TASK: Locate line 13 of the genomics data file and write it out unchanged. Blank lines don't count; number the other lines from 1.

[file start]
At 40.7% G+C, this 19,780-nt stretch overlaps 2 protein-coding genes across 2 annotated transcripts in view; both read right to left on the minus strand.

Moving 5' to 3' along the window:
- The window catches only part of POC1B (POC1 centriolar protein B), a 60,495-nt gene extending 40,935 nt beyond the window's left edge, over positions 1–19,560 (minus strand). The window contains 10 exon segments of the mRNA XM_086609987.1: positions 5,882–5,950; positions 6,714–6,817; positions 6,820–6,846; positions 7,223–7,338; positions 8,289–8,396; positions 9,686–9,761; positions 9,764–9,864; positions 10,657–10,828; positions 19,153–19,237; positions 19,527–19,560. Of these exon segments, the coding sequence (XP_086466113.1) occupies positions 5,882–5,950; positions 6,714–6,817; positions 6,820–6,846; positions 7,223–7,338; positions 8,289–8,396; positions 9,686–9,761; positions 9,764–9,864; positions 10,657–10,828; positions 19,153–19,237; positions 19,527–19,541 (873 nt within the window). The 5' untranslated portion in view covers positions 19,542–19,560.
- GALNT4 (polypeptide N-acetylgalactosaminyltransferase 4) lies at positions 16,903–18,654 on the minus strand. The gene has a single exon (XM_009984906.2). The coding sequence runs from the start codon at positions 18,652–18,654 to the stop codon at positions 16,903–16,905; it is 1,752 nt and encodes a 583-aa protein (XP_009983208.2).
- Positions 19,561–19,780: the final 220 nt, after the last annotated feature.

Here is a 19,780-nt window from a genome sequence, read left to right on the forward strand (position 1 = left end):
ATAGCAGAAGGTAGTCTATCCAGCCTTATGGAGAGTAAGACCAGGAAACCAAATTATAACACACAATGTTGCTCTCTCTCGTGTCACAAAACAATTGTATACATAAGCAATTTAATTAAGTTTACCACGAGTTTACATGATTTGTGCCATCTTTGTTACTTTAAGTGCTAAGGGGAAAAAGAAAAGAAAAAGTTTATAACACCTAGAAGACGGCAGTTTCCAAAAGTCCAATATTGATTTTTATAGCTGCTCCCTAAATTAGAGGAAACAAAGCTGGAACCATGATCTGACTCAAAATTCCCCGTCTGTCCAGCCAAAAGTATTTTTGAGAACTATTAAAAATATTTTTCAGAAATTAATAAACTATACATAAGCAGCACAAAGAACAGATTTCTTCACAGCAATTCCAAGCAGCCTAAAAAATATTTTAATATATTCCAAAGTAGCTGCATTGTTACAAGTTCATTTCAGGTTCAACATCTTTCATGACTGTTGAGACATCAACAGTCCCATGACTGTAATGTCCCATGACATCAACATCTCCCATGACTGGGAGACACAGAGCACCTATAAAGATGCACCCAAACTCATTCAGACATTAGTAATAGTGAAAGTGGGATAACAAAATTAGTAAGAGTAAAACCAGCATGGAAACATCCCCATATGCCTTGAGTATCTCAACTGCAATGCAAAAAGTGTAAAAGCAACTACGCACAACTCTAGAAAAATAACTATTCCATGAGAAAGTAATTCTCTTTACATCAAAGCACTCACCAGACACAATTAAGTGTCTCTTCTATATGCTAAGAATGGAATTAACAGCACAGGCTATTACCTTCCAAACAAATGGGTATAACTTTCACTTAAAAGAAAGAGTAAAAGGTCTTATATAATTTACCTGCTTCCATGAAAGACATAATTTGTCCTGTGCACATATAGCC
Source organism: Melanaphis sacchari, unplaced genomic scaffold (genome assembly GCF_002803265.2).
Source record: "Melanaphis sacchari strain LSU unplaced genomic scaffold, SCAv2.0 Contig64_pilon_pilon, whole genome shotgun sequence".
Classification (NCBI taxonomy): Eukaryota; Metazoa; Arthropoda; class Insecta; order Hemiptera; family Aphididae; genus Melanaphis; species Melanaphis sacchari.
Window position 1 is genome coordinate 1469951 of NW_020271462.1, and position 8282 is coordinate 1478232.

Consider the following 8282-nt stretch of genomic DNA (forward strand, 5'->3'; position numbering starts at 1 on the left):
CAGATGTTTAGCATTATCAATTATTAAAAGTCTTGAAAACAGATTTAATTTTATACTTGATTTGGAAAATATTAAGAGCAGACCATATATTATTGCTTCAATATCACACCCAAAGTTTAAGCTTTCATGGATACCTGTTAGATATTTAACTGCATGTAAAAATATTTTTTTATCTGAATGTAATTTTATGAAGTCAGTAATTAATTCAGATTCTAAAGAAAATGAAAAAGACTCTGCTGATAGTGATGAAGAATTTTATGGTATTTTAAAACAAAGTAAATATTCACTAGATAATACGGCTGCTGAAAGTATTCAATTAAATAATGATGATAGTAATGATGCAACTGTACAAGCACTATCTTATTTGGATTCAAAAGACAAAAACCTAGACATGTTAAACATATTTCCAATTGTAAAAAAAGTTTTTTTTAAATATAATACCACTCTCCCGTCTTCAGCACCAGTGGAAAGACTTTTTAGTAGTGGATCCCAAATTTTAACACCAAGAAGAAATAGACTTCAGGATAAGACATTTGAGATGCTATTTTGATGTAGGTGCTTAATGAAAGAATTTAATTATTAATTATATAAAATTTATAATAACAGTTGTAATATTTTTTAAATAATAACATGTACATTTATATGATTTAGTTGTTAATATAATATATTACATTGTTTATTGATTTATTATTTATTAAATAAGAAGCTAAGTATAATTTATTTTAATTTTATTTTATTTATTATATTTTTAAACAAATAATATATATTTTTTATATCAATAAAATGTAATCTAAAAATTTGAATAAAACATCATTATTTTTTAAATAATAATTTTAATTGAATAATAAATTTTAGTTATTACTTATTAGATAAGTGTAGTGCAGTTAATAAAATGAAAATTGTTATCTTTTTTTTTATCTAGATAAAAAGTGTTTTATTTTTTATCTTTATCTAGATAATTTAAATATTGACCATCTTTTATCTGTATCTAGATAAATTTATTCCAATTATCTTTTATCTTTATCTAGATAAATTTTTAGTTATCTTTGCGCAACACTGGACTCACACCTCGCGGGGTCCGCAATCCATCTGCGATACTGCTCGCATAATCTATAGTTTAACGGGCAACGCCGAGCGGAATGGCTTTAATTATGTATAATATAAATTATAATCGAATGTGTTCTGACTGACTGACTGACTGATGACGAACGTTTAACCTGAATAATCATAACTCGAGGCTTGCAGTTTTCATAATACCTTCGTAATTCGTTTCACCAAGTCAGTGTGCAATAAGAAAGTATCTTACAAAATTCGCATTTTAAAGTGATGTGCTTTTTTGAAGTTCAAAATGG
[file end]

CAGATGTTTAGCATTATCAATTATTAAAAGTCTTGAAAACAGATTTAATTTTATACTTGATTTGGAAAATATTAAGAGCAGACCATATATTATTGCTTCAATATCACACCCAAAGTTTAAGCTTTCATGGATACCTGTTAGATATTTAACTGCATGTAAAAATATTTTTTTATCTGAATGTAATTTTATGAAGTCAGTAATTAATTCAGATTCTAAAGAAAATGAAAAAGACTCTGCTGATAGTGATGAAGAATTTTATGGTATTTTAAAACAAAGTAAATATTCACTAGATAATACGGCTGCTGAAAGTATTCAATTAAATAATGATGATAGTAATGATGCAACTGTACAAGCACTATCTTATTTGGATTCAAAAGACAAAAACCTAGACATGTTAAACATATTTCCAATTGTAAAAAAAGTTTTTTTTAAATATAATACCACTCTCCCGTCTTCAGCACCAGTGGAAAGACTTTTTAGTAGTGGATCCCAAATTTTAACACCAAGAAGAAATAGACTTCAGGATAAGACATTTGAGATGCTATTTTGATGTAGGTGCTTAATGAAAGAATTTAATTATTAATTATATAAAATTTATAATAACAGTTGTAATATTTTTTAAATAATAACATGTACATTTATATGATTTAGTTGTTAATATAATATATTACATTGTTTATTGATTTATTATTTATTAAATAAGAAGCTAAGTATAATTTATTTTAATTTTATTTTATTTATTATATTTTTAAACAAATAATATATATTTTTTATATCAATAAAATGTAATCTAAAAATTTGAATAAAACATCATTATTTTTTAAATAATAATTTTAATTGAATAATAAATTTTAGTTATTACTTATTAGATAAGTGTAGTGCAGTTAATAAAATGAAAATTGTTATCTTTTTTTTTATCTAGATAAAAAGTGTTTTATTTTTTATCTTTATCTAGATAATTTAAATATTGACCATCTTTTATCTGTATCTAGATAAATTTATTCCAATTATCTTTTATCTTTATCTAGATAAATTTTTAGTTATCTTTGCGCAACACTGGACTCACACCTCGCGGGGTCCGCAATCCATCTGCGATACTGCTCGCATAATCTATAGTTTAACGGGCAACGCCGAGCGGAATGGCTTTAATTATGTATAATATAAATTATAATCGAATGTGTTCTGACTGACTGACTGACTGATGACGAACGTTTAACCTGAATAATCATAACTCGAGGCTTGCAGTTTTCATAATACCTTCGTAATTCGTTTCACCAAGTCAGTGTGCAATAAGAAAGTATCTTACAAAATTCGCATTTTAAAGTGATGTGCTTTTTTGAAGTTCAAAATGG